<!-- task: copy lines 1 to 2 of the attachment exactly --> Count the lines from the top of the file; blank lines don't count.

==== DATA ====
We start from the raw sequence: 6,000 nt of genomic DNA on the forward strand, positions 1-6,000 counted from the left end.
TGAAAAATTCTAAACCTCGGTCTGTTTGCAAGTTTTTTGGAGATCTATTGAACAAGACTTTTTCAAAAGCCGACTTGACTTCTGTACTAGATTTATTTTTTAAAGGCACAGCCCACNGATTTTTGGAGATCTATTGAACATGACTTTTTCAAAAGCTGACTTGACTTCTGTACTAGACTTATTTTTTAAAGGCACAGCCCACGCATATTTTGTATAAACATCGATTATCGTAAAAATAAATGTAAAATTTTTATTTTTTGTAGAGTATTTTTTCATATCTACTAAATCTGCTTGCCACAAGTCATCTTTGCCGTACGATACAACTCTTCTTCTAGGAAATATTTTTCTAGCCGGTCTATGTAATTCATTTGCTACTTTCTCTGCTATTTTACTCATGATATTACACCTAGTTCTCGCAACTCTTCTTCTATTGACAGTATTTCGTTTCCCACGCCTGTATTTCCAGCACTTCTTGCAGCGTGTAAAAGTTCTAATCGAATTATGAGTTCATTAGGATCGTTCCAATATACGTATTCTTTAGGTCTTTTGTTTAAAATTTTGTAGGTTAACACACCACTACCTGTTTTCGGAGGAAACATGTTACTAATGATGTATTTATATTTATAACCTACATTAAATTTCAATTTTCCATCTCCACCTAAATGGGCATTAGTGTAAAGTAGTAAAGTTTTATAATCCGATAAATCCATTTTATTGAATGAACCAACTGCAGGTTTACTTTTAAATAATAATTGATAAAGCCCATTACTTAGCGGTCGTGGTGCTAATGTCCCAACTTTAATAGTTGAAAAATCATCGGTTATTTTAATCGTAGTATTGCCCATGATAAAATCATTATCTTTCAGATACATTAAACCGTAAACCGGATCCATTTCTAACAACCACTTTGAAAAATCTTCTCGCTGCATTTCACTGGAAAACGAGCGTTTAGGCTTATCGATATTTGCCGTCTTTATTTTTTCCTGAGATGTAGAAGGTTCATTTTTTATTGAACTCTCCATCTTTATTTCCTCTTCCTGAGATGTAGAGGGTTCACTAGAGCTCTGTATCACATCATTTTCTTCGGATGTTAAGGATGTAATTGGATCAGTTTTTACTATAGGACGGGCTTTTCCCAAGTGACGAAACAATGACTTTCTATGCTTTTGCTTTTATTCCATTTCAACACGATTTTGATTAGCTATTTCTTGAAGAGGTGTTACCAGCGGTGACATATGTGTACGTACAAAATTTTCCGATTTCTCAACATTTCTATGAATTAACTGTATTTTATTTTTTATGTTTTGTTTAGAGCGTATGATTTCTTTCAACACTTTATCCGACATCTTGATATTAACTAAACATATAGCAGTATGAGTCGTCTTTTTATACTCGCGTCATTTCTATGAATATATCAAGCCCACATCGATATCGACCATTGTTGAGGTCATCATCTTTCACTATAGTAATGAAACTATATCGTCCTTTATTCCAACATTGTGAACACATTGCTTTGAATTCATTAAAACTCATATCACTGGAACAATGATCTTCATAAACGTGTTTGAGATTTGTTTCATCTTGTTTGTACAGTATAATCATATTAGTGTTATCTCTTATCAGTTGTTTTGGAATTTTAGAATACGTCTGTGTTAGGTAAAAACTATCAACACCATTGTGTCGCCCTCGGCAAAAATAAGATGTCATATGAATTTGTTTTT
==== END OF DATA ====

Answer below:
We start from the raw sequence: 6,000 nt of genomic DNA on the forward strand, positions 1-6,000 counted from the left end.
TGAAAAATTCTAAACCTCGGTCTGTTTGCAAGTTTTTTGGAGATCTATTGAACAAGACTTTTTCAAAAGCCGACTTGACTTCTGTACTAGATTTATTTTTTAAAGGCACAGCCCACNGATTTTTGGAGATCTATTGAACATGACTTTTTCAAAAGCTGACTTGACTTCTGTACTAGACTTATTTTTTAAAGGCACAGCCCACGCATATTTTGTATAAACATCGATTATCGTAAAAATAAATGTAAAATTTTTATTTTTTGTAGAGTATTTTTTCATATCTACTAAATCTGCTTGCCACAAGTCATCTTTGCCGTACGATACAACTCTTCTTCTAGGAAATATTTTTCTAGCCGGTCTATGTAATTCATTTGCTACTTTCTCTGCTATTTTACTCATGATATTACACCTAGTTCTCGCAACTCTTCTTCTATTGACAGTATTTCGTTTCCCACGCCTGTATTTCCAGCACTTCTTGCAGCGTGTAAAAGTTCTAATCGAATTATGAGTTCATTAGGATCGTTCCAATATACGTATTCTTTAGGTCTTTTGTTTAAAATTTTGTAGGTTAACACACCACTACCTGTTTTCGGAGGAAACATGTTACTAATGATGTATTTATATTTATAACCTACATTAAATTTCAATTTTCCATCTCCACCTAAATGGGCATTAGTGTAAAGTAGTAAAGTTTTATAATCCGATAAATCCATTTTATTGAATGAACCAACTGCAGGTTTACTTTTAAATAATAATTGATAAAGCCCATTACTTAGCGGTCGTGGTGCTAATGTCCCAACTTTAATAGTTGAAAAATCATCGGTTATTTTAATCGTAGTATTGCCCATGATAAAATCATTATCTTTCAGATACATTAAACCGTAAACCGGATCCATTTCTAACAACCACTTTGAAAAATCTTCTCGCTGCATTTCACTGGAAAACGAGCGTTTAGGCTTATCGATATTTGCCGTCTTTATTTTTTCCTGAGATGTAGAAGGTTCATTTTTTATTGAACTCTCCATCTTTATTTCCTCTTCCTGAGATGTAGAGGGTTCACTAGAGCTCTGTATCACATCATTTTCTTCGGATGTTAAGGATGTAATTGGATCAGTTTTTACTATAGGACGGGCTTTTCCCAAGTGACGAAACAATGACTTTCTATGCTTTTGCTTTTATTCCATTTCAACACGATTTTGATTAGCTATTTCTTGAAGAGGTGTTACCAGCGGTGACATATGTGTACGTACAAAATTTTCCGATTTCTCAACATTTCTATGAATTAACTGTATTTTATTTTTTATGTTTTGTTTAGAGCGTATGATTTCTTTCAACACTTTATCCGACATCTTGATATTAACTAAACATATAGCAGTATGAGTCGTCTTTTTATACTCGCGTCATTTCTATGAATATATCAAGCCCACATCGATATCGACCATTGTTGAGGTCATCATCTTTCACTATAGTAATGAAACTATATCGTCCTTTATTCCAACATTGTGAACACATTGCTTTGAATTCATTAAAACTCATATCACTGGAACAATGATCTTCATAAACGTGTTTGAGATTTGTTTCATCTTGTTTGTACAGTATAATCATATTAGTGTTATCTCTTATCAGTTGTTTTGGAATTTTAGAATACGTCTGTGTTAGGTAAAAACTATCAACACCATTGTGTCGCCCTCGGCAAAAATAAGATGTCATATGAATTTGTTTTT